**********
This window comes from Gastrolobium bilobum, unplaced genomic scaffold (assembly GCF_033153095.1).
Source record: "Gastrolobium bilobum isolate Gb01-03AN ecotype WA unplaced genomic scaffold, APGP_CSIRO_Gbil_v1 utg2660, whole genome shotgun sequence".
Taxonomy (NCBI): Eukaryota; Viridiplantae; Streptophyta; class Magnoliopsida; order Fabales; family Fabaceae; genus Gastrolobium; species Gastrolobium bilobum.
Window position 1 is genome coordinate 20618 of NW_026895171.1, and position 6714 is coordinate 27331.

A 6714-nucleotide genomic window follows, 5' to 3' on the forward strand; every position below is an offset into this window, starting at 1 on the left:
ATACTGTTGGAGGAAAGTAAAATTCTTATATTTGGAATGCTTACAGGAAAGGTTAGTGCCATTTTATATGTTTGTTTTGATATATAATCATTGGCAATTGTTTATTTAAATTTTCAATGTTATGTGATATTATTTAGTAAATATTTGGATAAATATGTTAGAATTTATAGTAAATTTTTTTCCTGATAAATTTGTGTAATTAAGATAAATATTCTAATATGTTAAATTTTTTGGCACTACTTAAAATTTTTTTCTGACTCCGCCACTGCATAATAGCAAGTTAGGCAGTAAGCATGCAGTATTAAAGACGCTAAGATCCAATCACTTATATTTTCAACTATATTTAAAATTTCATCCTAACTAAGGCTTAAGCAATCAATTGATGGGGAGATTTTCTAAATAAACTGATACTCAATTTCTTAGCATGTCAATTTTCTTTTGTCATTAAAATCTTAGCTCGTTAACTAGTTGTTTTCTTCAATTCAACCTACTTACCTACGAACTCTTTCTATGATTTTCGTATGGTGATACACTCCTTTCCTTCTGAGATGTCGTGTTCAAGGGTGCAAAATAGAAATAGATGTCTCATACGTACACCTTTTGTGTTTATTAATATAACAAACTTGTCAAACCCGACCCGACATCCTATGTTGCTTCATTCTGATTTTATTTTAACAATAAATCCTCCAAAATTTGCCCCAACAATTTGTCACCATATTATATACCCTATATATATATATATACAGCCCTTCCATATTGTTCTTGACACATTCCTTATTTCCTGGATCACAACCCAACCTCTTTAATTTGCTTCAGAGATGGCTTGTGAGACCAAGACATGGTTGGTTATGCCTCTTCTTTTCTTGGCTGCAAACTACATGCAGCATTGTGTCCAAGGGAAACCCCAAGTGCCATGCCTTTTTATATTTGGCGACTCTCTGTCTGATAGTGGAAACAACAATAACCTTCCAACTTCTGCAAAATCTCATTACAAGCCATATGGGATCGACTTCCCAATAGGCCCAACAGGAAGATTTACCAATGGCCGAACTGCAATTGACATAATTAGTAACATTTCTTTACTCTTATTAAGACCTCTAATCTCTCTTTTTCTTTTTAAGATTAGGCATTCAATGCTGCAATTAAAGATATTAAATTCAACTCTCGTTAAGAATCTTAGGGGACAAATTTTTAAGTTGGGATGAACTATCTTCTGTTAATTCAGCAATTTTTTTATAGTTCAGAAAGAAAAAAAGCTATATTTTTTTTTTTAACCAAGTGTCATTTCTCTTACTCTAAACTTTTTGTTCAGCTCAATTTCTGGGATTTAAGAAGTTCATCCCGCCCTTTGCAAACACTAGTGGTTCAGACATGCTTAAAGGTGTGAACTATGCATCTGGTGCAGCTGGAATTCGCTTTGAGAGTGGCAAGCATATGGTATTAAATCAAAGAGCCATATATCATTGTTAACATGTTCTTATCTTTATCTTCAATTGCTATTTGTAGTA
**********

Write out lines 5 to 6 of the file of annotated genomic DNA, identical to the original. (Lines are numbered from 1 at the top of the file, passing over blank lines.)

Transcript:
A 6714-nucleotide genomic window follows, 5' to 3' on the forward strand; every position below is an offset into this window, starting at 1 on the left:
ATACTGTTGGAGGAAAGTAAAATTCTTATATTTGGAATGCTTACAGGAAAGGTTAGTGCCATTTTATATGTTTGTTTTGATATATAATCATTGGCAATTGTTTATTTAAATTTTCAATGTTATGTGATATTATTTAGTAAATATTTGGATAAATATGTTAGAATTTATAGTAAATTTTTTTCCTGATAAATTTGTGTAATTAAGATAAATATTCTAATATGTTAAATTTTTTGGCACTACTTAAAATTTTTTTCTGACTCCGCCACTGCATAATAGCAAGTTAGGCAGTAAGCATGCAGTATTAAAGACGCTAAGATCCAATCACTTATATTTTCAACTATATTTAAAATTTCATCCTAACTAAGGCTTAAGCAATCAATTGATGGGGAGATTTTCTAAATAAACTGATACTCAATTTCTTAGCATGTCAATTTTCTTTTGTCATTAAAATCTTAGCTCGTTAACTAGTTGTTTTCTTCAATTCAACCTACTTACCTACGAACTCTTTCTATGATTTTCGTATGGTGATACACTCCTTTCCTTCTGAGATGTCGTGTTCAAGGGTGCAAAATAGAAATAGATGTCTCATACGTACACCTTTTGTGTTTATTAATATAACAAACTTGTCAAACCCGACCCGACATCCTATGTTGCTTCATTCTGATTTTATTTTAACAATAAATCCTCCAAAATTTGCCCCAACAATTTGTCACCATATTATATACCCTATATATATATATATACAGCCCTTCCATATTGTTCTTGACACATTCCTTATTTCCTGGATCACAACCCAACCTCTTTAATTTGCTTCAGAGATGGCTTGTGAGACCAAGACATGGTTGGTTATGCCTCTTCTTTTCTTGGCTGCAAACTACATGCAGCATTGTGTCCAAGGGAAACCCCAAGTGCCATGCCTTTTTATATTTGGCGACTCTCTGTCTGATAGTGGAAACAACAATAACCTTCCAACTTCTGCAAAATCTCATTACAAGCCATATGGGATCGACTTCCCAATAGGCCCAACAGGAAGATTTACCAATGGCCGAACTGCAATTGACATAATTAGTAACATTTCTTTACTCTTATTAAGACCTCTAATCTCTCTTTTTCTTTTTAAGATTAGGCATTCAATGCTGCAATTAAAGATATTAAATTCAACTCTCGTTAAGAATCTTAGGGGACAAATTTTTAAGTTGGGATGAACTATCTTCTGTTAATTCAGCAATTTTTTTATAGTTCAGAAAGAAAAAAAGCTATATTTTTTTTTTTAACCAAGTGTCATTTCTCTTACTCTAAACTTTTTGTTCAGCTCAATTTCTGGGATTTAAGAAGTTCATCCCGCCCTTTGCAAACACTAGTGGTTCAGACATGCTTAAAGGTGTGAACTATGCATCTGGTGCAGCTGGAATTCGCTTTGAGAGTGGCAAGCATATGGTATTAAATCAAAGAGCCATATATCATTGTTAACATGTTCTTATCTTTATCTTCAATTGCTATTTGTAGTA